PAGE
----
Pages Menu
TwitterRssFacebook
Categories Menu

Posted by on Mar 26, 2015 in Blogh, GAHA: Babes of the Abyss, Sci Fi Noir | 1 comment

Reading of GAHA: Babes of the Abyss

Reading of GAHA: Babes of the Abyss

I am going to be reading from GAHA: Babes of the Abyss at Buffalo Street Books in Ithaca, on Saturday, March 28th at 4pm. I’m looking forward to this. It will only be the second time I’ve read publicly from the book. The last time was also at Buffalo Street Books, part of their Works in Progress series. That was a great experience. I think I had about 5 minutes. This time I’ll have an hour to read, answer questions, and yak over wine.
I’ve been very lucky to have Franklin Crawford and Tiny Town News in my corner. He wrote an excellent review for the Tompkins Weekly and held back (well, there wasn’t room for it!) much of our interview for Tiny Town Times, his website. It’s up now, in time for the reading. Read it HERE.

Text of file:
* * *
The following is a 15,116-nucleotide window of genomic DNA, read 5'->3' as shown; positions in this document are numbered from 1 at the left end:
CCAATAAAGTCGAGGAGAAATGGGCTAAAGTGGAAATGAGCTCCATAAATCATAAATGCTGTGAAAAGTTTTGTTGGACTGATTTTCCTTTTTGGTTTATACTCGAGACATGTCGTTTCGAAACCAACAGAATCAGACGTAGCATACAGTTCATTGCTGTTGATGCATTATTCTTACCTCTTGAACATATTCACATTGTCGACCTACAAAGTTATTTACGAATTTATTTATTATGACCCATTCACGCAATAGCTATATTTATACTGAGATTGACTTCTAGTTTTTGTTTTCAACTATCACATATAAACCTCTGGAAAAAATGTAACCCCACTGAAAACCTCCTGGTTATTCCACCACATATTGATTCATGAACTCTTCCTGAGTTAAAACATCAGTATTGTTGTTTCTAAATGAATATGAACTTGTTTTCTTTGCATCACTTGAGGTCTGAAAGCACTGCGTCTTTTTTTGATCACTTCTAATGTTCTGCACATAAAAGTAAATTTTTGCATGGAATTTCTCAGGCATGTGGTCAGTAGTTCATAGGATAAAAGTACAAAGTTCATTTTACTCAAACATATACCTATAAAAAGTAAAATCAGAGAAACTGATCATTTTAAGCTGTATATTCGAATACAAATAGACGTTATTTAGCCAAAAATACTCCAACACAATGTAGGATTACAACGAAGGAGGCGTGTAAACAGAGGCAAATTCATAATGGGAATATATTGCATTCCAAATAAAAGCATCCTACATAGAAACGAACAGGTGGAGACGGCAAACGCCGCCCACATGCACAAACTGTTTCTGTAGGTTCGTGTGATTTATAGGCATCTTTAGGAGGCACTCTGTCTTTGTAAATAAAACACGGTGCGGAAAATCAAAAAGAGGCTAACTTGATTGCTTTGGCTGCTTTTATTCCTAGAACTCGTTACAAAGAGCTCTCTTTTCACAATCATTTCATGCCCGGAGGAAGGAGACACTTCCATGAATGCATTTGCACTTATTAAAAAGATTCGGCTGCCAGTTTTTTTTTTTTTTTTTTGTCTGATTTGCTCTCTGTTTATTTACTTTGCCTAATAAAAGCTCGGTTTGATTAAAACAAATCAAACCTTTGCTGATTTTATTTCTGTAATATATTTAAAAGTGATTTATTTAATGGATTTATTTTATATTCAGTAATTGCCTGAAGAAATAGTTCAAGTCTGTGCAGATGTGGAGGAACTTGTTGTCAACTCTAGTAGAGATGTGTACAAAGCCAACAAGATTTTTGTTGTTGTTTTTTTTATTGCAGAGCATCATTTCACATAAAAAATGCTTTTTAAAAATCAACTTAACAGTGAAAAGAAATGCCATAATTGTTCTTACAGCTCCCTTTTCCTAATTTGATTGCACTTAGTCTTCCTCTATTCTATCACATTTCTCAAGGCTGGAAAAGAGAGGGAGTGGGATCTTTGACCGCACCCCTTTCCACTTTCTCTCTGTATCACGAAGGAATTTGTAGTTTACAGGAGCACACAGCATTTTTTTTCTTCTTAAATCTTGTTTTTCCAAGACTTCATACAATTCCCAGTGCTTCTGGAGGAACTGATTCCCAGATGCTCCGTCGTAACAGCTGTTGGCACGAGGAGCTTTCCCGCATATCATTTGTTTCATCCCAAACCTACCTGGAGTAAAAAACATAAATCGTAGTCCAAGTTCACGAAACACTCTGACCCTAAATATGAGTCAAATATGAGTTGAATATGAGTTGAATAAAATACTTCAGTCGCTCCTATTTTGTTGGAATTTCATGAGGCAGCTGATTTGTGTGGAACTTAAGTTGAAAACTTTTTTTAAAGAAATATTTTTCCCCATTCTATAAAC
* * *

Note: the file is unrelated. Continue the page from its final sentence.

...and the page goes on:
Warren Greenwood wrote a marvelous review in the Ithaca Times, also published in time for the reading. Read it HERE.
I’m grateful to both Warren and Franklin for articulating so clearly both what I’m trying to do and their reaction to it. It’s not an easy book, but even my father had a similar response of eventually liking my unholy trinity of characters, Bob, Elma and Irmela.
I love reading in public. There was a time when I would read regularly in Ithaca. I think it became an act of ego. It felt good to get the work out there, but it became about the performance. I want to deliver a good performance of course. And I always where a costume, which for me is a suit. The guy who writes my novels wears a suit, because that’s what you do if you want respect. Me, I don’t give a shit. Funerals, weddings, and readings are for suits. The only time I’ve worn a tie professionally was when I was a waiter at Around the Clock Cafe, 1985-1987.
Well, the suit thing is for another post. I can say with age I no longer feel like I’m being strangled and pressed when I wear one. I’ve gotten over the trauma. Except for the wide lapels. I don’t care what happens with fashion, I’ll never wear wide ties and wide lapels.

1 Comment

  1. Ok, no wide lapels, but what about seersucker? Tall men can really rock seersucker.

Post a Reply

Your email address will not be published. Required fields are marked *

You may use these HTML tags and attributes: <a href="" title=""> <abbr title=""> <acronym title=""> <b> <blockquote cite=""> <cite> <code> <del datetime=""> <em> <i> <q cite=""> <s> <strike> <strong>